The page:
Nuclear Power in a Politically Correct world

We are living in an age when our survival depends on whether we can communicate in a politically correct way. This is especially valid to the nuclear world.

The population of the industrialized world is split on the raison d’être of nuclear power. People are swinging between reluctance and acceptance. This is the world of politics.

Simultaneously both camps are using an ever increasing amount of electricity. This is the world of the industry which is responsible to provide electricity to the population.

All the parties are well aware that renewable energy sources cannot cope to supply the increasing demand let alone to replace the existing nuclear capacity. However it is not comme il faut to say this clearly. A statement like this would not be politically correct and consequently it would render the author to be sent to the wilderness

All this is sadly valid to the different countries of the industrialized world. From my observation point, Sweden is somewhere in the middle of the anti-pro spectrum. Here the modus vivendi is not to build new NPPs but rather upgrade the existing ones. 2 NPPs (Barsebäck) were closed; now the remaining 10 will soon produce what 12 did before and little later even surpass it. The demand is to supply all this with retained and preferably improved safety.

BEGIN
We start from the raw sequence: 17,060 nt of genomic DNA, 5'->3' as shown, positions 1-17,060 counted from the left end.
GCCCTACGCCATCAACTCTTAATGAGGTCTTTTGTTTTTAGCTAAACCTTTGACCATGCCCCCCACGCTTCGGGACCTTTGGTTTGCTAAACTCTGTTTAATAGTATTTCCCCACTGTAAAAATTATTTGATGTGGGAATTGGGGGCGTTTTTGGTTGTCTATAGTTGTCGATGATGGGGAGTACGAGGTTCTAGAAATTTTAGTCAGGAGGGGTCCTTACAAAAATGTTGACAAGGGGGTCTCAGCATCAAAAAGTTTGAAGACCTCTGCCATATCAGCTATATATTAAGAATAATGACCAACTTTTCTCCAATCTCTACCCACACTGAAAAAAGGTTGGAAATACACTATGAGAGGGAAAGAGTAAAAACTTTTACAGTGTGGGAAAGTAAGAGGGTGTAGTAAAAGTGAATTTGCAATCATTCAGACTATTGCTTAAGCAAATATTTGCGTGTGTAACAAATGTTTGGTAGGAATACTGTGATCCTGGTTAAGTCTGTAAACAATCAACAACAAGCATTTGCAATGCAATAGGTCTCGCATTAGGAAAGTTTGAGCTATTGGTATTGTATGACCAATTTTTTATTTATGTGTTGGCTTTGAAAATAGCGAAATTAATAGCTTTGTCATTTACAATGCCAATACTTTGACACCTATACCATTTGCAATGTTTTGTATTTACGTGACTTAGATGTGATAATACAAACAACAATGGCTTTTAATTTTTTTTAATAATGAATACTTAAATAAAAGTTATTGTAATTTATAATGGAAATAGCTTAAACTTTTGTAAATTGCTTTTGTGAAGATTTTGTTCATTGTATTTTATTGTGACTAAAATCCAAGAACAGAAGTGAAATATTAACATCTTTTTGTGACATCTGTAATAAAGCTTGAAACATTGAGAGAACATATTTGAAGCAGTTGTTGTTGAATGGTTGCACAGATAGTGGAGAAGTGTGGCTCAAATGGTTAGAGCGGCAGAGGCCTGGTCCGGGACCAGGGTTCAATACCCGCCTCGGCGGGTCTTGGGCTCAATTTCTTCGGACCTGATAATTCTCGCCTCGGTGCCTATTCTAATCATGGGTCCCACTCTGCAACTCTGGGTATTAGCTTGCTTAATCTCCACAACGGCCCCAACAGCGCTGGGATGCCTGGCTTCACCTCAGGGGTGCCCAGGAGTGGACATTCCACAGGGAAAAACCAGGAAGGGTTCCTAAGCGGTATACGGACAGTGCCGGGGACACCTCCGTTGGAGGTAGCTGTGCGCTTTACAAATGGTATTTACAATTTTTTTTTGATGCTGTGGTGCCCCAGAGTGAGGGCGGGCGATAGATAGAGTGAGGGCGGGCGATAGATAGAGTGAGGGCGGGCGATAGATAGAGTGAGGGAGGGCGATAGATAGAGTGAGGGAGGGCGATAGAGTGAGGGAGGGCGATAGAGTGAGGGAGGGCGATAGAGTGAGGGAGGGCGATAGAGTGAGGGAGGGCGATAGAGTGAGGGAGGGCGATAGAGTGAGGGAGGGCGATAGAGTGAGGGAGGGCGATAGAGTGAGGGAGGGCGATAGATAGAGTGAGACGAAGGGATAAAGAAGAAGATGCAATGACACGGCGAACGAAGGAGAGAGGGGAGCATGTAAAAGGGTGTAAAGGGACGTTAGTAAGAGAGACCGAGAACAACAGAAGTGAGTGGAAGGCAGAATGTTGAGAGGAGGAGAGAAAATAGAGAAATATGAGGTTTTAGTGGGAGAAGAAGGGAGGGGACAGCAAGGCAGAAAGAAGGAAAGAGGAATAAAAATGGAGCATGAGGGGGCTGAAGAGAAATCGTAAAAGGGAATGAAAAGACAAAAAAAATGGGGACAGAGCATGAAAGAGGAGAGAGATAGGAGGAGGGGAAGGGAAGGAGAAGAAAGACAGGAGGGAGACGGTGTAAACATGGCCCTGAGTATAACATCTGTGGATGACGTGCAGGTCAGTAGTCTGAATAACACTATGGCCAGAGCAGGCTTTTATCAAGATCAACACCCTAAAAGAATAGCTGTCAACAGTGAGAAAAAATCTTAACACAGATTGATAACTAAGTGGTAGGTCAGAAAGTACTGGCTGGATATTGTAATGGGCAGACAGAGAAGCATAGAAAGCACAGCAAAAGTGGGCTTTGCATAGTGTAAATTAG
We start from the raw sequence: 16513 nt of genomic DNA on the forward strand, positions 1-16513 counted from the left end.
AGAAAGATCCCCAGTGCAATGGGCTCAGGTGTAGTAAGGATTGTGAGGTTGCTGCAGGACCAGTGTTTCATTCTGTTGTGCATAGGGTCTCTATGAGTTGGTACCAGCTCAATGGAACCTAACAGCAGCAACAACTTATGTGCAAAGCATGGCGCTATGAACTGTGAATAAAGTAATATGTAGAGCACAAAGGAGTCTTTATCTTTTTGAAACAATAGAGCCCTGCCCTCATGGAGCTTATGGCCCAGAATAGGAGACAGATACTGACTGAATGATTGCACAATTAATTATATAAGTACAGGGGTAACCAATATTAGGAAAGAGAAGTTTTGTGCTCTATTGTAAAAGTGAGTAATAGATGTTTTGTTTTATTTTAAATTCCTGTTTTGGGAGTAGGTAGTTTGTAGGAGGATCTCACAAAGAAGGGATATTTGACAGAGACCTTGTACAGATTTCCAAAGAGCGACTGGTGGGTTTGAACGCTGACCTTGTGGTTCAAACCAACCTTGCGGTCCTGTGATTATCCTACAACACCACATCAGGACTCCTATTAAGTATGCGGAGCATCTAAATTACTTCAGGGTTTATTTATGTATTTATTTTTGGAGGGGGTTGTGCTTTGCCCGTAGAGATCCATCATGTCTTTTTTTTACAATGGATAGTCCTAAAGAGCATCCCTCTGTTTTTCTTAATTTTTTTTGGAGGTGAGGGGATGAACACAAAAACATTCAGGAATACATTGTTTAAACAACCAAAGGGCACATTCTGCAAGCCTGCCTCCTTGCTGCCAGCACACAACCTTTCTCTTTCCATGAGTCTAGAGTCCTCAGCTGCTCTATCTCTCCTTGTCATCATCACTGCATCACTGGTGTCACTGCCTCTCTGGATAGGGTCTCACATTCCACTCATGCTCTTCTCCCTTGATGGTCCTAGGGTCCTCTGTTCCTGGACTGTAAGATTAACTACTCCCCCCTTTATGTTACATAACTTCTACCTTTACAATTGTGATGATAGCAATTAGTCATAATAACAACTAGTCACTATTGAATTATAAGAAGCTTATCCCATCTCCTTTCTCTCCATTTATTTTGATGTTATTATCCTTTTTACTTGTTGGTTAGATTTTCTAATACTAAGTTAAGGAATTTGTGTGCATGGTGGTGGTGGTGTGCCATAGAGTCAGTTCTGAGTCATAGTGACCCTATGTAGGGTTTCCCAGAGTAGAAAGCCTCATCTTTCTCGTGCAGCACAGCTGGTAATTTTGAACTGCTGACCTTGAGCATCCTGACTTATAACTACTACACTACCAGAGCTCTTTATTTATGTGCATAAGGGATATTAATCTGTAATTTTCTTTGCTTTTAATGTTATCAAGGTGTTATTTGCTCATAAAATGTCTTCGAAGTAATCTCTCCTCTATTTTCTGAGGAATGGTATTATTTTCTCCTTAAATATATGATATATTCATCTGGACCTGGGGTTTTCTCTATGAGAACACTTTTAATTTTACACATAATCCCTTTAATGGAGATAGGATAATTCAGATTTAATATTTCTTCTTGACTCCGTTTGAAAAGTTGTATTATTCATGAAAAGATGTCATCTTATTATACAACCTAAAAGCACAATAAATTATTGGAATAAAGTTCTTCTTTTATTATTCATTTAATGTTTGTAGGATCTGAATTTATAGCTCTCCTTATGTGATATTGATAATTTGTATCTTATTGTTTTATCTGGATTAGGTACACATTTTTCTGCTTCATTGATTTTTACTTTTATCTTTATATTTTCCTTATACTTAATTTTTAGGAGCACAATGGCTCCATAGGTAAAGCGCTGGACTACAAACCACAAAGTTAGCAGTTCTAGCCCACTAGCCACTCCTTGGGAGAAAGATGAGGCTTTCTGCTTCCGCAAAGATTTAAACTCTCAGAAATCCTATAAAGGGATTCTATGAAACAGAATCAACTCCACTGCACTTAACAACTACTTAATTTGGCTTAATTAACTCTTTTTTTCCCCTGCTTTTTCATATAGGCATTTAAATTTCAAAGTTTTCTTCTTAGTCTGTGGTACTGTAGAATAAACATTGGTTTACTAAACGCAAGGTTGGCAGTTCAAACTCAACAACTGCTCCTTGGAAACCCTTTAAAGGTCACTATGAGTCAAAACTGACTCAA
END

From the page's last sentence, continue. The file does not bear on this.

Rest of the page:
All thinkable computer analyses were run and proved that it is possible. However there are some annoying hooks; we are consuming parts of the hidden safety margins against unforeseen events and entirely new unexpected faults occur which had never been taken into account as safety issues. Unavoidable, the necessity to replace worn components with new parts also involves some unforeseen risks.

To pin all hopes of an ever increasing power supply from aging reactors is hardly a feasible concept.

Politicians make policies and technicians make their best to furnish those policies. There is an obvious risk that politicians transfer the problems to be shouldered by the technicians, demanding them to guarantee the safety of the upgraded old NPPs to escape any political responsibility for eventual misfortunes.

There are numerous examples in history when procedures like this - mildly put - were not successful.

Frigyes Reisch

Parts of this I said on the Swedish TV at 22:38 and 25:05 in the following link:


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